Current Concepts in Laboratory Testing to Guide Antimicrobial Therapy

Mayo Clin Proc. 2012 Mar;87(3):290-308. doi: 10.1016/j.mayocp.2012.01.007.

Abstract

Antimicrobial susceptibility testing (AST) is indicated for pathogens contributing to an infectious process that warrants antimicrobial therapy if susceptibility to antimicrobials cannot be predicted reliably based on knowledge of their identity. Such tests are most frequently used when the etiologic agents are members of species capable of demonstrating resistance to commonly prescribed antibiotics. Some organisms have predictable susceptibility to antimicrobial agents (ie, Streptococcus pyogenes to penicillin), and empirical therapy for these organisms is typically used. Therefore, AST for such pathogens is seldom required or performed. In addition, AST is valuable in evaluating the activity of new and experimental compounds and investigating the epidemiology of antimicrobial resistant pathogens. Several laboratory methods are available to characterize the in vitro susceptibility of bacteria to antimicrobial agents. When the nature of the infection is unclear and the culture yields mixed growth or usual microbiota (wherein the isolates usually bear little relationship to the actual infectious process), AST is usually unnecessary and results may, in fact, be dangerously misleading. Phenotypic methods for detection of specific antimicrobial resistance mechanisms are increasingly being used to complement AST (ie, inducible clindamycin resistance among several gram-positive bacteria) and to provide clinicians with preliminary direction for antibiotic selection pending results generated from standardized AST (ie, β-lactamase tests). In addition, molecular methods are being developed and incorporated by microbiology laboratories into resistance detection algorithms for rapid, sensitive assessment of carriage states of epidemiologically and clinically important pathogens, often directly from clinical specimens (ie, presence of vancomycin-resistant enterococci in fecal specimens).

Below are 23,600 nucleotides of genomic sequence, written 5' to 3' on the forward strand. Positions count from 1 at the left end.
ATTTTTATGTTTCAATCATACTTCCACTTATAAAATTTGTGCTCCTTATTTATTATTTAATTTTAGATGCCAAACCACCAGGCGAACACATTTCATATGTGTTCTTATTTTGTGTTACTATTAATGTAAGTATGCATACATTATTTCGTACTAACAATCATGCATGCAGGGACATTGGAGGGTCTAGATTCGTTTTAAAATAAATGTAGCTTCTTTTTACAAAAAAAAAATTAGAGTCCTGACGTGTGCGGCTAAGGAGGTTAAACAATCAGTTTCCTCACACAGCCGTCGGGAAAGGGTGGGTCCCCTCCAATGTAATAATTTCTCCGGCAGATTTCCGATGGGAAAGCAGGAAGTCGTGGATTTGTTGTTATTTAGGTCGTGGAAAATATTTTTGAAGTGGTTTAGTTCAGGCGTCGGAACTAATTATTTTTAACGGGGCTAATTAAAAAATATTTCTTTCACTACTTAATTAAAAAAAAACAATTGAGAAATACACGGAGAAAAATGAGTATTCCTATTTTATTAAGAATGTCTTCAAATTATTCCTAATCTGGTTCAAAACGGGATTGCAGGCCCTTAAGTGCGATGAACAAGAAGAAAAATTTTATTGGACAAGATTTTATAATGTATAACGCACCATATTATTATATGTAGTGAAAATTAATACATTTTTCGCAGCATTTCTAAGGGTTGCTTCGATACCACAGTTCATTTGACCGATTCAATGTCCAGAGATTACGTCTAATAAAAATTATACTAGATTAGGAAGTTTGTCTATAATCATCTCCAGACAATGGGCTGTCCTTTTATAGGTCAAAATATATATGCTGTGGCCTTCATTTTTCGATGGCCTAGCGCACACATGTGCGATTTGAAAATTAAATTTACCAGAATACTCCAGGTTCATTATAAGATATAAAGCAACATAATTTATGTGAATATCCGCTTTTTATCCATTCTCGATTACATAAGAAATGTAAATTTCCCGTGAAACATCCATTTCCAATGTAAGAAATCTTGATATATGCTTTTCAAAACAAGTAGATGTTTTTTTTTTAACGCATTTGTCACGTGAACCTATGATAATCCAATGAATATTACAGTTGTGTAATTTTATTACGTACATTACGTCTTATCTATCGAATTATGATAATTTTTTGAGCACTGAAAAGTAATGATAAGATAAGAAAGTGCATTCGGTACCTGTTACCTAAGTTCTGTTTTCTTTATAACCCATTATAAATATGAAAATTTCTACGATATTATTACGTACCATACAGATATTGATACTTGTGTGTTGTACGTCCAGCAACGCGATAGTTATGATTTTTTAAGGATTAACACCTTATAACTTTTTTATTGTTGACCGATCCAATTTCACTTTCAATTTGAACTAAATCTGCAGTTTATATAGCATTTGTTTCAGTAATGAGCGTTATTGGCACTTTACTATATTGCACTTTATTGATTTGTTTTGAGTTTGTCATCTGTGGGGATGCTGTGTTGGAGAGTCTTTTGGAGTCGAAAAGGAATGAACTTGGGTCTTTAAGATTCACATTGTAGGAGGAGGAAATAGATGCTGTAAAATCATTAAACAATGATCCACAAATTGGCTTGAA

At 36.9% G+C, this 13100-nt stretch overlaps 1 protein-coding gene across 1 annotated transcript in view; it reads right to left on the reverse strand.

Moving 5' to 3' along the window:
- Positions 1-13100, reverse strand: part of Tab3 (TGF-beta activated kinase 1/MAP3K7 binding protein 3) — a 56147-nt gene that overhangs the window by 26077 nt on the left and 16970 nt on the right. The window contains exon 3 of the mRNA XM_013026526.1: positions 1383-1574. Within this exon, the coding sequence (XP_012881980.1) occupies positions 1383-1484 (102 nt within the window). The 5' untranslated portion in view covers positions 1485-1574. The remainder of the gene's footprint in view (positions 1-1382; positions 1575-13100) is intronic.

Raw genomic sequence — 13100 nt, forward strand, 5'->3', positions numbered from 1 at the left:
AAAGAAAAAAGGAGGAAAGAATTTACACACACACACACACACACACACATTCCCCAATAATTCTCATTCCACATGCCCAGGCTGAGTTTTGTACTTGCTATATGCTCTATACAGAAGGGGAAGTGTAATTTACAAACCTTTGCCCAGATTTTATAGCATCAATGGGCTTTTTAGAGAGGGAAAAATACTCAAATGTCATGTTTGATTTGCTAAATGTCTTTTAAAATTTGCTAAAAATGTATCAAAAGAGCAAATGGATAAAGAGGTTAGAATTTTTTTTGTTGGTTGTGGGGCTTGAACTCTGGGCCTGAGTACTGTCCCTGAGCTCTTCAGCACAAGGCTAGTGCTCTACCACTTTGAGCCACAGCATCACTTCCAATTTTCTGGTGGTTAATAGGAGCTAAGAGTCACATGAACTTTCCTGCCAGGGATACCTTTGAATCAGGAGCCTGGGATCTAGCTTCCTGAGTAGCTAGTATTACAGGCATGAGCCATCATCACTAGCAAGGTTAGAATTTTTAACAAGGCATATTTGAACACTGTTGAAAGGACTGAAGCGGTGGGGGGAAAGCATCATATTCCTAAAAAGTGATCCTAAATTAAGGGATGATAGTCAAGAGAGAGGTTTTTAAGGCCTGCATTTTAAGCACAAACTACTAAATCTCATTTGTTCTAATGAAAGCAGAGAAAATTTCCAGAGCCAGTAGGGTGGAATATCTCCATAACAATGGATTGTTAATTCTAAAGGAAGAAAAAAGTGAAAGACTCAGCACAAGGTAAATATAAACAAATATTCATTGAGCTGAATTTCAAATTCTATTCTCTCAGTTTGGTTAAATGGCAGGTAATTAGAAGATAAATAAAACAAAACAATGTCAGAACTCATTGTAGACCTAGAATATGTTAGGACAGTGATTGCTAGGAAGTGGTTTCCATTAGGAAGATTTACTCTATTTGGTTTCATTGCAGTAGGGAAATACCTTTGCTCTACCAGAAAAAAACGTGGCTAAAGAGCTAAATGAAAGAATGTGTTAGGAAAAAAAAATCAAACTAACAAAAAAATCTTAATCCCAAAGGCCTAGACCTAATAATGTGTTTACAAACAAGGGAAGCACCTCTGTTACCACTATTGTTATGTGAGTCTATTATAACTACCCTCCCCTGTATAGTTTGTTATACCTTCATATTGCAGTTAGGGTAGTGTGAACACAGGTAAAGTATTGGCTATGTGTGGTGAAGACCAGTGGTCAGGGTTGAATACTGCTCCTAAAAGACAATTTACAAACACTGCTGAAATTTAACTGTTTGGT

Publication types

  • Review

MeSH terms

  • Actinobacteria / drug effects
  • Anti-Infective Agents / therapeutic use*
  • Antifungal Agents / therapeutic use
  • Bacteria, Anaerobic / drug effects
  • Bacterial Infections / drug therapy*
  • Bacterial Infections / microbiology
  • Disk Diffusion Antimicrobial Tests
  • Drug Resistance, Bacterial
  • Drug Resistance, Fungal
  • Enterobacteriaceae / drug effects
  • Enterococcus / drug effects
  • Humans
  • Methicillin-Resistant Staphylococcus aureus / drug effects
  • Microbial Sensitivity Tests*
  • Mycobacterium / drug effects
  • Nocardia / drug effects

Substances

  • Anti-Infective Agents
  • Antifungal Agents